Indonesia has proved to be an immovable force over its export ban on unprocessed ore that was imposed in January, forcing Newmont Mining (NYSE:NEM) to halt further copper output from its Batu Hijau mine and declaring force majeure on copper sales from Indonesia, meaning it can miss deliveries because of circumstances beyond its control.
While that wasn't an unexpected development, as the miner's been rumbling it was quickly approaching full capacity at its copper concentrate barn in Indonesia, it doesn't necessarily suggest copper and gold miner Freeport-McMoRan (NYSE:FCX) will soon follow suit. Freeport is more heavily invested in Indonesia than is Newmont, so it has found it expedient to temper its response to the government's export ban, and as negotiations by both miners continue, it may not be able to take such a hardline position.
Following the ban going into effect on January 1, where Freeport cut its copper out at the massive Grasberg mine to about half its previous levels, Newmont increased its production from Batu Hijau and has now built up its storehouse of reserves -- and it may feel it can wait out the presidential elections next month.
Newmont and Freeport are responsible for 97% of the country's copper production, with Batu Hijau planning to produce 95,000 to 110,000 tonnes of copper this year, and Grasberg having a 500,000 tonne target of copper production. Indonesia is the world's 11th largest copper producer, according to the World Bank, and its economy relies on its mineral for about 5% of its exports.
Indonesia, however, represents just a small portion of Newmont's annual sales -- only 6% of the total in 2013. For Freeport-McMoRan, Indonesia represented a much larger percentage, almost 20%, and it relies upon the country for much of its annual production, with it accounting for 21% of its copper output and 91% of its gold production.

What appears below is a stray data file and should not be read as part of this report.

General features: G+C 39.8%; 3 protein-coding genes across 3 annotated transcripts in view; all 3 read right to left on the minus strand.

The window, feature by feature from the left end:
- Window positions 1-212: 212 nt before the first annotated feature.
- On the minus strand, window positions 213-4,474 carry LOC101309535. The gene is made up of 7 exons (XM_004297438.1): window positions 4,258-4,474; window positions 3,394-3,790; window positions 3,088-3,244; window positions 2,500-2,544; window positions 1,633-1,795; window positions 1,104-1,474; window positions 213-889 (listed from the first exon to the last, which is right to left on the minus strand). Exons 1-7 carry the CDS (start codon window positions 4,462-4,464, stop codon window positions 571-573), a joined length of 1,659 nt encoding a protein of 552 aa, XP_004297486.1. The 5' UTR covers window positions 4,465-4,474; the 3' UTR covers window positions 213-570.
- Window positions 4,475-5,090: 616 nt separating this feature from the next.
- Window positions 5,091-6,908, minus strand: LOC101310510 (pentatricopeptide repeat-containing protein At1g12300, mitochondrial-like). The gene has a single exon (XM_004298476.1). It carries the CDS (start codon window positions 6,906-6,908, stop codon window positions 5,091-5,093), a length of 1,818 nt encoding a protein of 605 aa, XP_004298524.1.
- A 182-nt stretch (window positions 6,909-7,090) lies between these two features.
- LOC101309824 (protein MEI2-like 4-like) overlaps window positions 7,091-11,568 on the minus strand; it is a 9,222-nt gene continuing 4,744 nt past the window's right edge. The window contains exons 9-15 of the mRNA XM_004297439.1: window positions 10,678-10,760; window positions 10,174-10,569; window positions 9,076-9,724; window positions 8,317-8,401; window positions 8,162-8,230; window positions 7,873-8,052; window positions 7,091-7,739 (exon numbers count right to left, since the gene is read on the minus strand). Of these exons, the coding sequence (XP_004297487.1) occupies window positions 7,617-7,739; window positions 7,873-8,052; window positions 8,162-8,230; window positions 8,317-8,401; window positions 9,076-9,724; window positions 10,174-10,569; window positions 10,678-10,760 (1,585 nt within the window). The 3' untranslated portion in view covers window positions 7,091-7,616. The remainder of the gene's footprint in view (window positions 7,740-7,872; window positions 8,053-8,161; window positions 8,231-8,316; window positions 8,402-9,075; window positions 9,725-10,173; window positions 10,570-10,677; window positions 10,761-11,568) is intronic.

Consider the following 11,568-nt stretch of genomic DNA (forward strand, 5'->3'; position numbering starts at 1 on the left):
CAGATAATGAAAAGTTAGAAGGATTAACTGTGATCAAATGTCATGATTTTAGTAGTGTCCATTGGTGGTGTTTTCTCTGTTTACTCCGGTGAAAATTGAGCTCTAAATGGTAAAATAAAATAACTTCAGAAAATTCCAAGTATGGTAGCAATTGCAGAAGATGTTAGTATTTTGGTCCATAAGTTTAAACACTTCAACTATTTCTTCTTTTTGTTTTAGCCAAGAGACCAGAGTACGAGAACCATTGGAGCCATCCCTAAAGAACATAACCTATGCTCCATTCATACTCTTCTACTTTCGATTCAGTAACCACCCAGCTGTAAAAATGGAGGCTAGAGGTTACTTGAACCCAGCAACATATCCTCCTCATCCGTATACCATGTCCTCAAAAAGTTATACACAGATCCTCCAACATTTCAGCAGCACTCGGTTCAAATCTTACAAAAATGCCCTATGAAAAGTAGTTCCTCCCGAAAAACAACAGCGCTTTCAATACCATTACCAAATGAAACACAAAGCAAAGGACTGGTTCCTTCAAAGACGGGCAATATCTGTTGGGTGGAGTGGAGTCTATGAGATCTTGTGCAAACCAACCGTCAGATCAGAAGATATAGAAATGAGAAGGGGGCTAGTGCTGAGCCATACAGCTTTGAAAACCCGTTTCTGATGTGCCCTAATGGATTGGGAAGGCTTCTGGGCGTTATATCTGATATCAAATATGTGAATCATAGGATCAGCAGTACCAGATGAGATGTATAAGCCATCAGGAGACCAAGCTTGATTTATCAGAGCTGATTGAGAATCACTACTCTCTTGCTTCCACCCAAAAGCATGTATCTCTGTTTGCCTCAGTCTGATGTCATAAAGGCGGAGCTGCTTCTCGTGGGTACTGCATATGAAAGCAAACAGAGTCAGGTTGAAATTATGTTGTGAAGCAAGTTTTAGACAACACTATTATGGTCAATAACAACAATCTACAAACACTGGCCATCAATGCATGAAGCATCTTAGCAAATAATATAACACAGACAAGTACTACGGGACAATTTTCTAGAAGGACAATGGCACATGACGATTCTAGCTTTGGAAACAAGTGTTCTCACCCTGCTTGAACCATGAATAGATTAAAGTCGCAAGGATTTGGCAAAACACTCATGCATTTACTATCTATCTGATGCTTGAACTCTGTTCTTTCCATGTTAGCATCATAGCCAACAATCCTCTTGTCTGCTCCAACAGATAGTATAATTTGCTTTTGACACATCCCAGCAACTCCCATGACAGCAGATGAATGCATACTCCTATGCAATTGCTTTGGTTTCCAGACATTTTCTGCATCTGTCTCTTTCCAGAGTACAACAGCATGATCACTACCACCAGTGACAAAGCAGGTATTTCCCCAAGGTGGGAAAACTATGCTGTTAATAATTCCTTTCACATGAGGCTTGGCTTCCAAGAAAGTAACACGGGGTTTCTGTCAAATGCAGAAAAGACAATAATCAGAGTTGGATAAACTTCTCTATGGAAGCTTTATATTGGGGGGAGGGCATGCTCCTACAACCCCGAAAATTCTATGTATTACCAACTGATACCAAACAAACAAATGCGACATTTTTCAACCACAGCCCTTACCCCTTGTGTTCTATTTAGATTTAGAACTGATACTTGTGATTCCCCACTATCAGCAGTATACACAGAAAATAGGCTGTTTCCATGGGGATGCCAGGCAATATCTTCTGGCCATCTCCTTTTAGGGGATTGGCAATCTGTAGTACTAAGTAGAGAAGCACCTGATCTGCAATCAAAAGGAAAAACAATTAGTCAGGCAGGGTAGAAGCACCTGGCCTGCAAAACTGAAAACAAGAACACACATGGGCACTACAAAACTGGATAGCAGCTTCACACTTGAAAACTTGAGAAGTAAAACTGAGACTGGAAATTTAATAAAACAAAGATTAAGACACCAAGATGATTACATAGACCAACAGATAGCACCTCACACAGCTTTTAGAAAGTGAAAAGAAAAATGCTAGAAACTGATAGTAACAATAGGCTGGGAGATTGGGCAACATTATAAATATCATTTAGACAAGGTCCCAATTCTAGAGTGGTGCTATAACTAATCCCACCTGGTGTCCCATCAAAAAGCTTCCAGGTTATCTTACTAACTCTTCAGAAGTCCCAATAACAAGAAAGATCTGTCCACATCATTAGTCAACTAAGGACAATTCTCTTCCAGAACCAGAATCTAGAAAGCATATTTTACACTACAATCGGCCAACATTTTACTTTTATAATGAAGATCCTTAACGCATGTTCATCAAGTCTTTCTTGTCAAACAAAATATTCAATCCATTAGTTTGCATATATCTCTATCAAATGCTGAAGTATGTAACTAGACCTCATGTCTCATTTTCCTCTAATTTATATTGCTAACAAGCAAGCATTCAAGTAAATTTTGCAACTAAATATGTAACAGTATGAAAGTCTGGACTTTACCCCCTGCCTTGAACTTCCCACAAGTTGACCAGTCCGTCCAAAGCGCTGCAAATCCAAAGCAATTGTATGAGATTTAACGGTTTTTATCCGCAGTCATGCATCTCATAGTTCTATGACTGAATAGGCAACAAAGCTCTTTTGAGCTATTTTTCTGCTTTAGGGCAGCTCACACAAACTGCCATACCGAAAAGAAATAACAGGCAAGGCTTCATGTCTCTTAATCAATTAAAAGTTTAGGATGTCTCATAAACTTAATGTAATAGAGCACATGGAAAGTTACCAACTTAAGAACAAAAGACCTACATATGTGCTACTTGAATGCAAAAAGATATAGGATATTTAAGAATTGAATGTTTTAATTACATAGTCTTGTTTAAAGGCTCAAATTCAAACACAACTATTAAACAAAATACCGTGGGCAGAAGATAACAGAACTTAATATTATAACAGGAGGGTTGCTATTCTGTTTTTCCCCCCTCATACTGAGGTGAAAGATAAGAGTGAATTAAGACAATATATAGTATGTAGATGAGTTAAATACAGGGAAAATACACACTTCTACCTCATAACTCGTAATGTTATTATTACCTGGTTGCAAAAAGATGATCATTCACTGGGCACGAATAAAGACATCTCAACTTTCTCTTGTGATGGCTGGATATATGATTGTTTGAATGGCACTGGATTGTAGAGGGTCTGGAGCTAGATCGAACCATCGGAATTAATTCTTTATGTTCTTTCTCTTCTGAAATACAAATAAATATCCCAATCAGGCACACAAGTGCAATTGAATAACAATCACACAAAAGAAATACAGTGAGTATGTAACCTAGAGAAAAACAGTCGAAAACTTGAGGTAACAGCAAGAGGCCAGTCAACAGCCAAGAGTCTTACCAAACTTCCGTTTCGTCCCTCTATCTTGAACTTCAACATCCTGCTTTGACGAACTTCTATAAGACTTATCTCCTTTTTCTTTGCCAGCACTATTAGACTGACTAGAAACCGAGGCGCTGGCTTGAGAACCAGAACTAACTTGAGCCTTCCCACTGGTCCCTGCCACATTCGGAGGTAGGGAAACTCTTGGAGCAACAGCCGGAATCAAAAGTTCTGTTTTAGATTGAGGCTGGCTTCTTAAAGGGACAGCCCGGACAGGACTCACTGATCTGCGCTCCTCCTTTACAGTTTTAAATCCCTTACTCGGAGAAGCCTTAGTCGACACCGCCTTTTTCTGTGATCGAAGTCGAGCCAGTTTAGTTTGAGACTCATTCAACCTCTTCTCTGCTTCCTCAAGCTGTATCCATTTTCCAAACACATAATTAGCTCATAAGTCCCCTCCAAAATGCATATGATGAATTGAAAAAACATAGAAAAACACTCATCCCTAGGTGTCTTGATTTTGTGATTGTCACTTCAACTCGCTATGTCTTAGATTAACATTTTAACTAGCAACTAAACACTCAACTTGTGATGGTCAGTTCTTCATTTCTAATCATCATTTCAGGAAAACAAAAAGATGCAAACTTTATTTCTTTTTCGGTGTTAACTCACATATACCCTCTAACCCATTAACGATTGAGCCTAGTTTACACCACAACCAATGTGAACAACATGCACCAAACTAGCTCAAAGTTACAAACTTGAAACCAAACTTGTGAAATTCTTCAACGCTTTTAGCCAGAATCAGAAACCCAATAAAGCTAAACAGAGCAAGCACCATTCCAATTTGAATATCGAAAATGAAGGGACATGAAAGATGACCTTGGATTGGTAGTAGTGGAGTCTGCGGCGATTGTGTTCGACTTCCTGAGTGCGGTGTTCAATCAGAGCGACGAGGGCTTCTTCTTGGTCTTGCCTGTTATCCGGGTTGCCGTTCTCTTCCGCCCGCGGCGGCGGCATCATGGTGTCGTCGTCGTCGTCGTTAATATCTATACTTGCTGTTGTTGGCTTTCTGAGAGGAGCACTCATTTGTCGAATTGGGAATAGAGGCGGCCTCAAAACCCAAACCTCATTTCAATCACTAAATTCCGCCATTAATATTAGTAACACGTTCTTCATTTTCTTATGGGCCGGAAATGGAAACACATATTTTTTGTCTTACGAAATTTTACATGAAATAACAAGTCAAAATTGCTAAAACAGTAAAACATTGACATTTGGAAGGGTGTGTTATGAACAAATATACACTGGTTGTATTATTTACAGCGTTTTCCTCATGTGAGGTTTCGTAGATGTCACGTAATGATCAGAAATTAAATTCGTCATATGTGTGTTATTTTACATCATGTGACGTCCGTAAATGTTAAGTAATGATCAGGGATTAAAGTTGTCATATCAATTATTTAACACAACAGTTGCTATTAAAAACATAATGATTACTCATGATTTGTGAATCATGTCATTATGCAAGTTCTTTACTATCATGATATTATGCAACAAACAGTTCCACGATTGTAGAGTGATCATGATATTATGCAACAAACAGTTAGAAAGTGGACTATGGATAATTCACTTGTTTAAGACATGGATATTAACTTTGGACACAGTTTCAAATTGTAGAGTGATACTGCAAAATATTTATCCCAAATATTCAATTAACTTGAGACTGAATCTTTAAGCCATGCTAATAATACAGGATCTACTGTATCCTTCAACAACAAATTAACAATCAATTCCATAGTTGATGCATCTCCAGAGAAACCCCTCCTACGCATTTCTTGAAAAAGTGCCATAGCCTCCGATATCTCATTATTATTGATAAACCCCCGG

As a result, it's easier for Newmont to take a more hardline stance than Freeport was able to do.
Indonesia prohibited the export of ores mined in the country in an effort to promote domestic industries, particularly local smelters. But because the country lacks the infrastructure necessary to do the processing, and building new smelters not only takes years but would be uneconomical regardless, the miners are in an untenable position.
Having received prior written agreements with the government over their production, called contracts of work, that gave them the right to export ore -- and that had been signed off by both the Indonesian parliament and its president -- they signed other long-term contracts with foreign smelters for their ore. The government is now trying to go back and rewrite the rules in the middle of the game.
No doubt there's a bit of gamesmanship going on. As part of its declaration, Newmont also said that approximately 80% of the 4,000 workers at Batu Hijau were placed on leave at reduced pay starting on June 6, leaving only enough staff to keep the mine in care and maintenance mode.
It remains to be seen whose strategy pays off best in the end. Freeport-McMoRan is said to be close to an agreement with the government wherein it will pay a "significantly reduced" export tax and could begin full production again as early as this month. While Newmont Mining seems to be taking a more principled stand against the government's capricious change midstream, with a relatively minor amount of revenue at risk, it's able to make a higher-stakes gamble than its rival.